I’m drunk and you’re insane,
who’s going to take us home?
How many times did they say,
“Drink just a little, only two or three at most?”
In this city no one I see is conscious;
one is worse off than the next,
frenzied and insane.
Dear one, come to the tavern of ruin
and experience the pleasures of the soul.
What happiness can there be apart
from this intimate conversation
with the Beloved, the soul of souls?
In every corner there are drunkards, arm in arm,
while the Server pours the wine
from a royal decanter to every particle of being.
You belong to the tavern: your income is wine,
and wine is all you ever buy.
Don’t give even a second away
to the concerns of the merely sober.
O lute player, are you more drunk, or am I?
In the presence of one as drunk as you, my magic is a myth.
When I went outside the house,
some drunk approached me,
and in his eyes I saw
hundreds of hidden gardens and sanctuaries.
Like a ship without an anchor,
he rocked this way and that.
Hundreds of intellectuals and wise men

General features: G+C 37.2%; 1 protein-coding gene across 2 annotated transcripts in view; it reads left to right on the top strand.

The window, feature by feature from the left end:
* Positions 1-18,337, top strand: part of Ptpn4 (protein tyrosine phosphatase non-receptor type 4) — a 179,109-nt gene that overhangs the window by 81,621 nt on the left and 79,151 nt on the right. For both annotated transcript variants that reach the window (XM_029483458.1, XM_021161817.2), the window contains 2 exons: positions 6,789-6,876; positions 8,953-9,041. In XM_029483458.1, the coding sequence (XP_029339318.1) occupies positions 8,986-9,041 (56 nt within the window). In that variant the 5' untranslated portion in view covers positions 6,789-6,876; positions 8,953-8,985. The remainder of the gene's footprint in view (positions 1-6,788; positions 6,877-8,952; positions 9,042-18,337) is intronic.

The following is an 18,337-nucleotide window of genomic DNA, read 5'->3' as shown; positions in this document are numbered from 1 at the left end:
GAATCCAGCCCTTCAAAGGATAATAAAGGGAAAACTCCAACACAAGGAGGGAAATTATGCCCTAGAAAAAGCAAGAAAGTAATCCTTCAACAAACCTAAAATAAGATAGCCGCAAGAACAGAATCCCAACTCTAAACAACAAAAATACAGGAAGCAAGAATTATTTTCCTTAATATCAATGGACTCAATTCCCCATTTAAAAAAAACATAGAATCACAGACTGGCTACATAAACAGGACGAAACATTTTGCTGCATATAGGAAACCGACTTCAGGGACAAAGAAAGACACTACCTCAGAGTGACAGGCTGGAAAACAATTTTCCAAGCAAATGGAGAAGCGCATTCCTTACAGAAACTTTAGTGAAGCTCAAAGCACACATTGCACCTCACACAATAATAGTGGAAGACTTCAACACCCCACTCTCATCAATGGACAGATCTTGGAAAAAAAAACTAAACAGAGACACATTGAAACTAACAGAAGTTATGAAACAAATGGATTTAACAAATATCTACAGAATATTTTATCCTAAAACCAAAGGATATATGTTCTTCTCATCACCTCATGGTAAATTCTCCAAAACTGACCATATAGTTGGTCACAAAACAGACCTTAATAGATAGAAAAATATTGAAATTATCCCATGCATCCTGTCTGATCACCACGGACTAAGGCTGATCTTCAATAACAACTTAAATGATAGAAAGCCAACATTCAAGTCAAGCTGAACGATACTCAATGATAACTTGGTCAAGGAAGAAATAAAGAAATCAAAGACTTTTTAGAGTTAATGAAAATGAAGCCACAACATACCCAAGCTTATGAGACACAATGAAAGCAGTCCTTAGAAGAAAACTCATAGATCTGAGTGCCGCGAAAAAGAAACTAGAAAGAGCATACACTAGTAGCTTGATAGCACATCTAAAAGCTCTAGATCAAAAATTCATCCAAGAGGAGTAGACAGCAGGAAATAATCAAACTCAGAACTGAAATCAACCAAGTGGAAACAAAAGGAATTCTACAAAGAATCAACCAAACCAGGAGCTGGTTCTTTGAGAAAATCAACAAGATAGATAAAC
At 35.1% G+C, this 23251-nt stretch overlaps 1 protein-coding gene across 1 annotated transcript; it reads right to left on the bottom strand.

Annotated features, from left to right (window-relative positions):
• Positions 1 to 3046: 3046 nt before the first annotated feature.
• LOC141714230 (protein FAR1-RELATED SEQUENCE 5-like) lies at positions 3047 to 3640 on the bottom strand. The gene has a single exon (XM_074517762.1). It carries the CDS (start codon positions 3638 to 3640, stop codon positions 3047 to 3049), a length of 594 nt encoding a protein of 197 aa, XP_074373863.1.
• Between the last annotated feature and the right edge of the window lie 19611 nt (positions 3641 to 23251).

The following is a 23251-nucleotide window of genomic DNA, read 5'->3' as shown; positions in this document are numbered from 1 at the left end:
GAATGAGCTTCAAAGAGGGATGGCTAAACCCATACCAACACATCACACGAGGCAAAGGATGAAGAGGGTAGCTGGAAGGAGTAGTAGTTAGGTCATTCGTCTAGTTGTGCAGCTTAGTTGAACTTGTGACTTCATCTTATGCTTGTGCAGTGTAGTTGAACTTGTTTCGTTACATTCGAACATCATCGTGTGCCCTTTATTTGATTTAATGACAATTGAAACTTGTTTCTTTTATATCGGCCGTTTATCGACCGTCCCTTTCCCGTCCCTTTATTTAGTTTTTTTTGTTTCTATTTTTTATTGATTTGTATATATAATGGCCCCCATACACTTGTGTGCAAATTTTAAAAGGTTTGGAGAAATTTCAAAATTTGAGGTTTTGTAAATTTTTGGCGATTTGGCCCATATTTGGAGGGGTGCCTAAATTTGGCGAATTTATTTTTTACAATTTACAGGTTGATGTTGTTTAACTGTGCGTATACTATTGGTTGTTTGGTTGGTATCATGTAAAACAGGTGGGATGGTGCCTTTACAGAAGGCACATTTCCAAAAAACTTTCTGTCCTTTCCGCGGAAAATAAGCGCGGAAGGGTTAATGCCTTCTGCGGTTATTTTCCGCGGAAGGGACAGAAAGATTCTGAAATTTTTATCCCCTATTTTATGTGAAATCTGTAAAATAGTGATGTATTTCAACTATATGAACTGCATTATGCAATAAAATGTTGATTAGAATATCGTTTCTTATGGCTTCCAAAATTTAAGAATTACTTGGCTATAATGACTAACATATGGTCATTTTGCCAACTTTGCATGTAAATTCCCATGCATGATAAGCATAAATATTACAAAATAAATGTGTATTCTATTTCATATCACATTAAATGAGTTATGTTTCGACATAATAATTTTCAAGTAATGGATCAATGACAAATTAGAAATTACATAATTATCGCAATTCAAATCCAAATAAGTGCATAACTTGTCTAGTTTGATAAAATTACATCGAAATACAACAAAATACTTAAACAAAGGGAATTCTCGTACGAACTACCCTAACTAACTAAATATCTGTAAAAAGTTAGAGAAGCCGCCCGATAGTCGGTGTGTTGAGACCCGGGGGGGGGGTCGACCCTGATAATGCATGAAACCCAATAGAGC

could die from a taste of his yearning.
I asked, “Where are you from?”
He laughed and said, “O soul,
half of me is from Turkestan
and half from Farghana.
Half of me is water and mud, half heart and soul;
half of me is the ocean’s shore, half is all pearl.”
“Be my friend,” I pleaded,
“I’m one of your family.”
“I know the difference between family and outsiders.”
I’ve neither a heart nor a turban,
and here in this house of hangovers
my breast is filled with unspoken words.
Shall I try to explain or not?
Have I lived among the lame for so long
that I’ve begun to limp myself?
And yet no slap of pain could disturb
a drunkenness like this.
Listen, can you hear a wail
arising from the pillar of grief?
Shams al-Haqq of Tabriz, where are you now,
after all the mischief you’ve stirred in our hearts?
[Translated by K. Helminski, A. Godlas, and L. Saedian]